I am not absolving the government, which has been thoroughly incompetent. But overregulation was not its error.

I cannot get my mind around the concept of free market cartel. Cartels restrict markets.

The very mild restrictions on financial markets did not limit growth during the six decades these were in effect. In fact, these were the most prosperous decades Americans have ever experienced.

Not all that can be attributed to adult supervision. A good part was thanks to the destruction of World War II, which left the US with half the world's industrial capacity up through the mid-'50s.

Plenty of ill-run businesses failed during the period, including Packard, Polaroid and (for all practical purposes) Xerox.

Bret said...

harry eagar wrote: "...the government, which has been thoroughly incompetent. But overregulation was not its error."

The government has been incompetent.

I've got a good idea! Let's put the incompetent government in charge of more regulation! Yeah, that's the ticket!

Harry Eagar said...

If we replaced the mystics with reality-based officials, the results would be different.

So history suggests, anyhow.

Or, as Mahan Atma (whoever he is) said, 'Faith-based accounting doesn't work.'

Bret said...

How does history suggest that the results could be different?

Anonymous said...

Mr. Eagar;

You said this crash was "a pure market failure". Is that statement now inoperative?

I am also curious as to where you are going to get reality based regulators. I can overmatch your GOP selections with the Reid/Pelosi/Frank/Dodd crew. That leaves ...?

Harry Eagar said...

We had successful regulators from 1936 until sometime in the mid-'90s.

The lack of later success could be attributed to the inevitable sclerosis of all institutions, or to the fact that people who believed in the institutions were replaced with people who didn't, which might perhaps affect performance.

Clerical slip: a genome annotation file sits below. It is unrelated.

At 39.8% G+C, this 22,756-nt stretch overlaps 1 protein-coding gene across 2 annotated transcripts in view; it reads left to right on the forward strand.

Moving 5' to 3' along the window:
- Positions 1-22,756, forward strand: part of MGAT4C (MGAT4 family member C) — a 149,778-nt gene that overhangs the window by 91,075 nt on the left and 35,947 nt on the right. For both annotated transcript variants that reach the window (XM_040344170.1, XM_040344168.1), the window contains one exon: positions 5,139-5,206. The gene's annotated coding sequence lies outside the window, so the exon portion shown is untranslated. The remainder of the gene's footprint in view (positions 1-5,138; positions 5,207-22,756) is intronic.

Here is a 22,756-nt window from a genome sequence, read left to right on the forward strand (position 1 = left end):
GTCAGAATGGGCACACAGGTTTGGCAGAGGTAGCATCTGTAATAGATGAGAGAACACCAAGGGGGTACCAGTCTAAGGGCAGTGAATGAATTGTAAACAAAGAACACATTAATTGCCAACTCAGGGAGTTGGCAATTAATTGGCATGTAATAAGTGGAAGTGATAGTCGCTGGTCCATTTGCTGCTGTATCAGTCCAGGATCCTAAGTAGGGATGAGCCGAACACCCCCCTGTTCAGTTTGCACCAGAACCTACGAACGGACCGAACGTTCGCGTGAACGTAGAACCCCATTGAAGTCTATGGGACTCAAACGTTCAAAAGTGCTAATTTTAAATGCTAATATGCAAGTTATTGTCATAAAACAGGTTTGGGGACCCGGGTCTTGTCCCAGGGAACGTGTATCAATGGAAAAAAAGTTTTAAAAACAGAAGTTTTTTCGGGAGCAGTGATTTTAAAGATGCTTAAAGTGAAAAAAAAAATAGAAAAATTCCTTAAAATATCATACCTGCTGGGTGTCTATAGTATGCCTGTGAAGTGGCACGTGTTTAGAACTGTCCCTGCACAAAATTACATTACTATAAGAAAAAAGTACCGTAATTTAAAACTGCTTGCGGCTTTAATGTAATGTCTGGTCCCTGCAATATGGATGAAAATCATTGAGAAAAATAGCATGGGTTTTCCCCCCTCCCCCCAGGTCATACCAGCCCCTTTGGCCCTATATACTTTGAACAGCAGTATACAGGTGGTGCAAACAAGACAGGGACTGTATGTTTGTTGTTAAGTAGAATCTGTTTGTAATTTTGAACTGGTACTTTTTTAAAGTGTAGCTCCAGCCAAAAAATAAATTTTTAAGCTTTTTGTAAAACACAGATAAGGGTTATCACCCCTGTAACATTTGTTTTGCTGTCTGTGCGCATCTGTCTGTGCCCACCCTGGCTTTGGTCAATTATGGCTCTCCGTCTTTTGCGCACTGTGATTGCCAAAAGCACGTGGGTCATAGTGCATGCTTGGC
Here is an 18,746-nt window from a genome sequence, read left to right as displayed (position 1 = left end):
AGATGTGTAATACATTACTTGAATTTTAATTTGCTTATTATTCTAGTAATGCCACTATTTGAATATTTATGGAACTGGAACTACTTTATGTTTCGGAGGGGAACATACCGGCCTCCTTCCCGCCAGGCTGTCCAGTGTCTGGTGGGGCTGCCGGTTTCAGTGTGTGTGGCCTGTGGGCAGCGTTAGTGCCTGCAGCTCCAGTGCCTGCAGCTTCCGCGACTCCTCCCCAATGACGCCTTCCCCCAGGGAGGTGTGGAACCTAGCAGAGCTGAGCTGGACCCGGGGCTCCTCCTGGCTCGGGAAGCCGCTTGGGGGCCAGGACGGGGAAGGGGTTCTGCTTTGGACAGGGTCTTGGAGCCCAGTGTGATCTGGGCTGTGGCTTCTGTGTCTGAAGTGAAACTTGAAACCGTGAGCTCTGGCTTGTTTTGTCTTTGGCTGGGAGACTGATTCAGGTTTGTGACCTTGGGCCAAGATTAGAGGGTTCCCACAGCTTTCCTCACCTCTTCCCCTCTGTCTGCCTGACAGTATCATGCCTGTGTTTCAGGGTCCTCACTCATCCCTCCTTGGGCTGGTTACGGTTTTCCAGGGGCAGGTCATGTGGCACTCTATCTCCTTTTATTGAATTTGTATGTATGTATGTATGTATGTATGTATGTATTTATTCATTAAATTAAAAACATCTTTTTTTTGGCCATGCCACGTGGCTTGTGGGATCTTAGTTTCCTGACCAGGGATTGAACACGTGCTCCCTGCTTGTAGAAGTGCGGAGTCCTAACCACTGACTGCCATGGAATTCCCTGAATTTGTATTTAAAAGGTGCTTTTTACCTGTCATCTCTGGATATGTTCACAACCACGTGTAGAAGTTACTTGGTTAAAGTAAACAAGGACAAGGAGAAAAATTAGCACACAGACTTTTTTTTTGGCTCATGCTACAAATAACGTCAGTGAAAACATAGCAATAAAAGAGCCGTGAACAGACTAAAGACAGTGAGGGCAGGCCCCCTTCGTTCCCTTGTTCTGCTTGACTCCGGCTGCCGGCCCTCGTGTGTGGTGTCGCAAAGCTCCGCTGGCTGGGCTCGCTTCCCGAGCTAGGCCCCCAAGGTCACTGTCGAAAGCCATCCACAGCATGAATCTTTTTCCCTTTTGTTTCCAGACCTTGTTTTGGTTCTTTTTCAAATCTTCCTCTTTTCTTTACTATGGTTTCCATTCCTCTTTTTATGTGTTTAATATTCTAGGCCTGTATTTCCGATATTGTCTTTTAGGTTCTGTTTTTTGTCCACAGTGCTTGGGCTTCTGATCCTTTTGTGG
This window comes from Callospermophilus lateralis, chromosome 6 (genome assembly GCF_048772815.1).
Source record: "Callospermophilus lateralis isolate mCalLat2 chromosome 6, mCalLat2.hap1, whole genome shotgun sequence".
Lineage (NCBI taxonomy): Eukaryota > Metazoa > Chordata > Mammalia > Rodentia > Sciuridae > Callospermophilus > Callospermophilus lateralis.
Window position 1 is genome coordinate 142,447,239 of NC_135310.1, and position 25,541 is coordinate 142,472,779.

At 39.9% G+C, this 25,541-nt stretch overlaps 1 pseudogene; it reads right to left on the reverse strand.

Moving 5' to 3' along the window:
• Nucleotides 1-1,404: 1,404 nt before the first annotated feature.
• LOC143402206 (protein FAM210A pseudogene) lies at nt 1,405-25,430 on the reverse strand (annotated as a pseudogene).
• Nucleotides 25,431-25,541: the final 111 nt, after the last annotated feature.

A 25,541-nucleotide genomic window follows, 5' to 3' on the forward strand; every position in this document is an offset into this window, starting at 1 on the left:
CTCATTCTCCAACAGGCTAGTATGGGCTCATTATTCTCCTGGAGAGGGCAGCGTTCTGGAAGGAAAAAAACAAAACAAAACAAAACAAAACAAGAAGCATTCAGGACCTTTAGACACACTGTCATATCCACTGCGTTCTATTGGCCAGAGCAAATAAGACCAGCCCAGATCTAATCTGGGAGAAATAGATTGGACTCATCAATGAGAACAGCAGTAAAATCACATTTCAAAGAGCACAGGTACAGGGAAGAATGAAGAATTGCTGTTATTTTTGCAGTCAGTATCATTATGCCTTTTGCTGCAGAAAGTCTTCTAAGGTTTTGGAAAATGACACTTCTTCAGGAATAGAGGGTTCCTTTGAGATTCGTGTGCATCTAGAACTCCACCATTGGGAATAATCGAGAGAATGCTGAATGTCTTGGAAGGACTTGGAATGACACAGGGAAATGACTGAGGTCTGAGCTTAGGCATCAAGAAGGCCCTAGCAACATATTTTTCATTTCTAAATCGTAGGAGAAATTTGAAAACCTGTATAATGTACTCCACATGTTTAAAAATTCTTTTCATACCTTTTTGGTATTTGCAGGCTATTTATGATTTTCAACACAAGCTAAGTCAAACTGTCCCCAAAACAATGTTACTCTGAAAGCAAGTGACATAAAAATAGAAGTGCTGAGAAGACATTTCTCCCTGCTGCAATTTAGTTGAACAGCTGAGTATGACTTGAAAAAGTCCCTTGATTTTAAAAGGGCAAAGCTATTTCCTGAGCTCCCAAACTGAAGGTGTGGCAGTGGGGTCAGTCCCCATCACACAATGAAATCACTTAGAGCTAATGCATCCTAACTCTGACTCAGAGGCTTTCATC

It was a pure market failure. I had a conversation today with our local director of muncipal finance. Both she and I were surprised and appalled to learn that other jurisdictions have been selling general obligation and revenue bonds tied to credit default swaps, at the instigation of the lender with no recourse to the borrower.

In this state, that didn't happen, because it's controlled by Democrats, and they New Dealishly passed a law -- those scoundrels! -- forbidding public funds to be involved with derivatives.

Depending upon how Republican your local bonding authority was, you may fairly soon be asked to pay a whole lot more for government services.

If that isn't a free market failure, I don't know what could be. It wasn't mandated by the CRA.

Anonymous said...

So you're not absolving government agency, just saying that absolutely no blame attaches to it. I see.

You go with Hawaii, I'll go with Illinois, a state run by a heavy Democratic Party that's created a massive pension disaster without using derivatives at all. But I am sure that somehow, that's a pure market failure as well.

Hey Skipper said...

It was a pure market failure.

Hypothetical: what if Congress had passed a law in 1995 forbidding mortgages supported by less than 10% of the loan amount?